From Aural Innovations #17 (September 2001)
My introduction to Ohio-based guitarist Rick Ray's music was his Guitarsenal CD (reviewed in AI #15), which I more or less likened to a heavier rock version of Steve Morse and the Dixie Dregs. Over a dozen more of Rick's CD's soon followed that review, and immersing myself in all these hours of music revealed something far more than a simple analogy could explain.
Rick has been playing for years, having formed his first band, the power-trio Neurotic, in 1973, and went on to enjoy a measure of success in the Cleveland, Ohio area. The band went through a number of personnel changes and in 1985 Rick formed his own Rick Ray Band with himself and Rick Schultz on reeds, a collaboration that exists to this day. In 1990 Rick formed another power trio, Riot Act, which has released three CD's and includes heavy power rock that equals or exceeds any of my favorites from the 1970's.
As for my initial impressions of Rick's music, many hours under the headphones wading through his catalog reveals that Rick's style is the sum of several influences, and with those inspirations as a base Rick has also managed to put his own stamp on the music, creating a sound that recalls known genres with trademark sounds, but are also easily recognizable as being Rick Ray. A top 20 favorites list on Rick's web site proclaims such artists are The Beatles, Frank Marino, Robin Trower, Steve Morse/The Dregs, Emerson, Lake, and Palmer/Powell, King Crimson, the Mahavishnu Orchestra, among others. Trower, Morse, and Marino's influences are definitely discernable in Rick's playing style. Pure power rock and the complexity and instrumental proficiency of progressive rock complement and coexist with one another throughout his music. And scattered throughout are enough freaky tunes and occasional Hawkwind styled music to make it a snug fit for the space rocker who loves a solid heavy rockin' time. The harmonics and sounds emanating from Rick's guitar are varied and beautiful, and in that sense he often reminds me of a rock 'n roll version of Allan Holdsworth. His style is so melodic that you're often so swept up in the music that you don't realize that this shred-meister has melted the sonic core.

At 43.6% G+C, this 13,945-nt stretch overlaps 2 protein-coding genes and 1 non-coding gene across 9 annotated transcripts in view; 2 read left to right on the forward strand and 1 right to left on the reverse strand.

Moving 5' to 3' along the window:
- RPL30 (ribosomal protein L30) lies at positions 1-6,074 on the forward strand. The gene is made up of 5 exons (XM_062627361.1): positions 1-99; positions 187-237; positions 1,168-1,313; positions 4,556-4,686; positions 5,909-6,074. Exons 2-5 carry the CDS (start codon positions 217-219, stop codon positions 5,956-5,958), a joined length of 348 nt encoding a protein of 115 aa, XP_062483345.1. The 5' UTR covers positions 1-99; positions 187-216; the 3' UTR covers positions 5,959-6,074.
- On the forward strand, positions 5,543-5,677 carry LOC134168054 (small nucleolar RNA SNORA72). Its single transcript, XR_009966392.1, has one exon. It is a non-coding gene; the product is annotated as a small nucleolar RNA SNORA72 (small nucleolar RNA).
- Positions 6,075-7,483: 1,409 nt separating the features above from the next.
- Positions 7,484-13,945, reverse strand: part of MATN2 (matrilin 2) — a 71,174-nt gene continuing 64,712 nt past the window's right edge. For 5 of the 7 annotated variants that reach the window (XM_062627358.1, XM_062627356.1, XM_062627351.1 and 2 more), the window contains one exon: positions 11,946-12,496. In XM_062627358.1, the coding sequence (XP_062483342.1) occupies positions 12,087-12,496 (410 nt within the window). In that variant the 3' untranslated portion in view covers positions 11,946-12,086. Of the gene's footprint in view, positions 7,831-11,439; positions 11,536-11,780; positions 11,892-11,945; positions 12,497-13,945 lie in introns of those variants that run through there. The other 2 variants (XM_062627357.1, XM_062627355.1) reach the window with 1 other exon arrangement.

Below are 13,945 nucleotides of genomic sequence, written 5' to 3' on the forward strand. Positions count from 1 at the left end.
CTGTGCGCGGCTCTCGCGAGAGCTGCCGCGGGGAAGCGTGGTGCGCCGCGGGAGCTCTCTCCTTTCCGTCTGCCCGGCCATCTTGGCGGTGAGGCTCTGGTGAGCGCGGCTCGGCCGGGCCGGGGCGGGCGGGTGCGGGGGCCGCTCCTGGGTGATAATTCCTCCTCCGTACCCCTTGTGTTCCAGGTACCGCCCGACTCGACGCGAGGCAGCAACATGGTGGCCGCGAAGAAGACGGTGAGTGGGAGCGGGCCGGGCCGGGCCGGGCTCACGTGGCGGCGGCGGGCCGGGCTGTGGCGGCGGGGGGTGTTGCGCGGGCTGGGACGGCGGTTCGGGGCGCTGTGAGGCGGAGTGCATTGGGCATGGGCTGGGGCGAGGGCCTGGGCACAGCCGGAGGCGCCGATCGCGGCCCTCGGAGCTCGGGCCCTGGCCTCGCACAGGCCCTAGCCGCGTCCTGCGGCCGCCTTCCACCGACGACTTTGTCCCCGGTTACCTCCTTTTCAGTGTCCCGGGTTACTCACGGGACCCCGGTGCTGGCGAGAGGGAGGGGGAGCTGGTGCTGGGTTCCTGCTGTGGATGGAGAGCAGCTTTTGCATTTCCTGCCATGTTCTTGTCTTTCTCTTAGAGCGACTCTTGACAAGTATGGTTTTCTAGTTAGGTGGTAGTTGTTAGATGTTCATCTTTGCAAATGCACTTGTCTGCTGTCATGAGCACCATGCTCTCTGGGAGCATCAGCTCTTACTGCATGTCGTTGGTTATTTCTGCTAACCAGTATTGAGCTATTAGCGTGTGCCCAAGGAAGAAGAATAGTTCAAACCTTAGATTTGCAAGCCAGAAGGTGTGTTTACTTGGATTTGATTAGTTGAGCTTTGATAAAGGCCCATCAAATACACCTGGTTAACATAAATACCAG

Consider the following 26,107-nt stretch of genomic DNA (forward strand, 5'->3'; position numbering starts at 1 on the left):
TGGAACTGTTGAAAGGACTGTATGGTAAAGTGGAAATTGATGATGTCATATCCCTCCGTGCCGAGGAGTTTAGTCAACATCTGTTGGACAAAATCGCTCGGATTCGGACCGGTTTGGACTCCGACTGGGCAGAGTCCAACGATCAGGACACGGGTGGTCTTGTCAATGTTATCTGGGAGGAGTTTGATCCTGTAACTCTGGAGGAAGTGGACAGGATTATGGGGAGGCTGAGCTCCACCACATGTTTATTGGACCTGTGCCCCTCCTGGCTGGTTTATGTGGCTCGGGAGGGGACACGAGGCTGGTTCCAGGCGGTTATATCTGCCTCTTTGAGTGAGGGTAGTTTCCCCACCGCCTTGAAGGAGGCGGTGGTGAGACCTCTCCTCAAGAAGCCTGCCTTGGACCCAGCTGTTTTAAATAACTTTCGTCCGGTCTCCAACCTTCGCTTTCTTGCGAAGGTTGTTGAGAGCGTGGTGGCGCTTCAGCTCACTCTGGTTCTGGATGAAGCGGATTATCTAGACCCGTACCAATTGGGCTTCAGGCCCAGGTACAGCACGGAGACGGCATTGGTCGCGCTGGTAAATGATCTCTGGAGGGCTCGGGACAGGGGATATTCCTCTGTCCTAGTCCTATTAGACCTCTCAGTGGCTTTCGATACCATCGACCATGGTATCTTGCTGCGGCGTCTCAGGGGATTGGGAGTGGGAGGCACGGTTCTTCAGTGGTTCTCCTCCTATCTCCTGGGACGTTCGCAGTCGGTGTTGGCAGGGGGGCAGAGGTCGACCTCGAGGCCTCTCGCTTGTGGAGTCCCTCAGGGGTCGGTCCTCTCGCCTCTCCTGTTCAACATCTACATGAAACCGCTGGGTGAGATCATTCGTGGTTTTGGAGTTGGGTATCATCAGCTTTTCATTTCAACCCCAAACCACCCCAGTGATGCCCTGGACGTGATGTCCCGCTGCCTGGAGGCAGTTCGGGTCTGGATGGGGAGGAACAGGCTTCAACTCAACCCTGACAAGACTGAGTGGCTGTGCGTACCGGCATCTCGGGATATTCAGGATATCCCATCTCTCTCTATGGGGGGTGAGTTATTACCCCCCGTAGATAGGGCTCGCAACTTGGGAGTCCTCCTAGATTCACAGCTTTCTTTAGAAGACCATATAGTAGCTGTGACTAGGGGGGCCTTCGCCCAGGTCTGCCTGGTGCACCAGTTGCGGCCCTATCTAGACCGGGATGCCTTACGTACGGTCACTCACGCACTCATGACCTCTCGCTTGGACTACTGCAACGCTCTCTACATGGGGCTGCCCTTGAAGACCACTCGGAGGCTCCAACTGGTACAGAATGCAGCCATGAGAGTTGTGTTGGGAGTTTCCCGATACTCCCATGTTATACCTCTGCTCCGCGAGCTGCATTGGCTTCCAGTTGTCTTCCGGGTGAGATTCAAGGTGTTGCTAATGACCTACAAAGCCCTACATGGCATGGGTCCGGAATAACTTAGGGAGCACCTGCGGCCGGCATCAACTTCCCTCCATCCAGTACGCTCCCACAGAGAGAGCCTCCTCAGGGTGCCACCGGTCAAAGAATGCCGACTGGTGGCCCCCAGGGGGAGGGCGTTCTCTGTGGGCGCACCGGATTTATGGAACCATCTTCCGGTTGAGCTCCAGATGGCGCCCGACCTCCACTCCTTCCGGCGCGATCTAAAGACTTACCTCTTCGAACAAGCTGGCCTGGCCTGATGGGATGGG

On Rick's solo CD's he plays all the instruments, with the exception of Rick Schultz who contributes clarinet and saxophone. I can't emphasize enough the importance of Schultz's contribution to the uniqueness of the music's sound. Often fulfilling a keyboard role, the clarinet can shred and rock as hard as the guitar, and some of the most exciting moments are when the two Rick's trade licks or duel on the rock 'n roll battlefield.
Rick's music is also lyrically intense, being biblically based and heavily influenced by what Rick considers to be the lessons and predictions of the Book of Revelations. However you may feel about such subject matter, there's no denying the impact it has on his music. Rick is also a talented artist with a style that strikes me as a combination of Dali and the underground comix artists. Wonderfully freaky toons!
So check out the links below. The first one leads to a discography and overview of Rick's 13 solo CD's, three Riot Act CD's, and a compilation of earlier material, all on his own Neurosis label. Next is an interview with Rick. And the third is a small gallery of some of my favorite comix from a book he sent me. So read on... and then take the plunge yourself!